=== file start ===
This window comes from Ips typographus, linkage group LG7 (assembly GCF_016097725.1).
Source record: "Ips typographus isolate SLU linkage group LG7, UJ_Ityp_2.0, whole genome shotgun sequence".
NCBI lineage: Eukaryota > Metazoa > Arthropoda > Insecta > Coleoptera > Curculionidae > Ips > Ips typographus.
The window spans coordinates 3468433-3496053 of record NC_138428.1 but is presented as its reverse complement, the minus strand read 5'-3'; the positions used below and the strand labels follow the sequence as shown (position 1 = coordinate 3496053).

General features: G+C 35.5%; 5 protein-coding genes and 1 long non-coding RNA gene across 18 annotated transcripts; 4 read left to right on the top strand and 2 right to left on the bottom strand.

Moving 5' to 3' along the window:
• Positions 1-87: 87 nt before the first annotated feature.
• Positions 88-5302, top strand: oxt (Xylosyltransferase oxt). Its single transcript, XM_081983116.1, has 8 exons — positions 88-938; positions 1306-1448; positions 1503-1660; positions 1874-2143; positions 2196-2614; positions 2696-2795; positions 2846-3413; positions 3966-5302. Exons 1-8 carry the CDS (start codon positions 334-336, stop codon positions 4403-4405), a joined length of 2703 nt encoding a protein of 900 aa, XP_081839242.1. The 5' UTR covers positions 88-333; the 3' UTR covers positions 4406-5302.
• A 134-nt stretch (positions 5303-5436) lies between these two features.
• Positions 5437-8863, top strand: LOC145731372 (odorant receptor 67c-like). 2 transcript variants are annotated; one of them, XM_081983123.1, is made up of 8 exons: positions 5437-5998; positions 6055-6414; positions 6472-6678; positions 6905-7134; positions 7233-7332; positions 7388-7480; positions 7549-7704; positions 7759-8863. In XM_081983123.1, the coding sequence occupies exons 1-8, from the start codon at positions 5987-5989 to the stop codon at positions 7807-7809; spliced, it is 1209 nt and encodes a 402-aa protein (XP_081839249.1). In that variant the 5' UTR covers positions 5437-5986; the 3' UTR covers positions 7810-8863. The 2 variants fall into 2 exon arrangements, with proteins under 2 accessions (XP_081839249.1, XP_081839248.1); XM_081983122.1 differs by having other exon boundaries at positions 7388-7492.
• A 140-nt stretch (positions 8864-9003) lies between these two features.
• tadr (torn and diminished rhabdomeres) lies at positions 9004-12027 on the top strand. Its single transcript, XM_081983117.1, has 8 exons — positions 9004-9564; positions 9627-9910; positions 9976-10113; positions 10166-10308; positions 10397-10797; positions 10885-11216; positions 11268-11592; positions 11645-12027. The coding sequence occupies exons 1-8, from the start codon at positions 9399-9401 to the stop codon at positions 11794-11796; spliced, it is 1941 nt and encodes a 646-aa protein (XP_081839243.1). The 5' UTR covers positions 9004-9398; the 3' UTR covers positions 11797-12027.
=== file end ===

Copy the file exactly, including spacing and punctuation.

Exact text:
This window comes from Ips typographus, linkage group LG7 (assembly GCF_016097725.1).
Source record: "Ips typographus isolate SLU linkage group LG7, UJ_Ityp_2.0, whole genome shotgun sequence".
NCBI lineage: Eukaryota > Metazoa > Arthropoda > Insecta > Coleoptera > Curculionidae > Ips > Ips typographus.
The window spans coordinates 3468433-3496053 of record NC_138428.1 but is presented as its reverse complement, the minus strand read 5'-3'; the positions used below and the strand labels follow the sequence as shown (position 1 = coordinate 3496053).

General features: G+C 35.5%; 5 protein-coding genes and 1 long non-coding RNA gene across 18 annotated transcripts; 4 read left to right on the top strand and 2 right to left on the bottom strand.

Moving 5' to 3' along the window:
• Positions 1-87: 87 nt before the first annotated feature.
• Positions 88-5302, top strand: oxt (Xylosyltransferase oxt). Its single transcript, XM_081983116.1, has 8 exons — positions 88-938; positions 1306-1448; positions 1503-1660; positions 1874-2143; positions 2196-2614; positions 2696-2795; positions 2846-3413; positions 3966-5302. Exons 1-8 carry the CDS (start codon positions 334-336, stop codon positions 4403-4405), a joined length of 2703 nt encoding a protein of 900 aa, XP_081839242.1. The 5' UTR covers positions 88-333; the 3' UTR covers positions 4406-5302.
• A 134-nt stretch (positions 5303-5436) lies between these two features.
• Positions 5437-8863, top strand: LOC145731372 (odorant receptor 67c-like). 2 transcript variants are annotated; one of them, XM_081983123.1, is made up of 8 exons: positions 5437-5998; positions 6055-6414; positions 6472-6678; positions 6905-7134; positions 7233-7332; positions 7388-7480; positions 7549-7704; positions 7759-8863. In XM_081983123.1, the coding sequence occupies exons 1-8, from the start codon at positions 5987-5989 to the stop codon at positions 7807-7809; spliced, it is 1209 nt and encodes a 402-aa protein (XP_081839249.1). In that variant the 5' UTR covers positions 5437-5986; the 3' UTR covers positions 7810-8863. The 2 variants fall into 2 exon arrangements, with proteins under 2 accessions (XP_081839249.1, XP_081839248.1); XM_081983122.1 differs by having other exon boundaries at positions 7388-7492.
• A 140-nt stretch (positions 8864-9003) lies between these two features.
• tadr (torn and diminished rhabdomeres) lies at positions 9004-12027 on the top strand. Its single transcript, XM_081983117.1, has 8 exons — positions 9004-9564; positions 9627-9910; positions 9976-10113; positions 10166-10308; positions 10397-10797; positions 10885-11216; positions 11268-11592; positions 11645-12027. The coding sequence occupies exons 1-8, from the start codon at positions 9399-9401 to the stop codon at positions 11794-11796; spliced, it is 1941 nt and encodes a 646-aa protein (XP_081839243.1). The 5' UTR covers positions 9004-9398; the 3' UTR covers positions 11797-12027.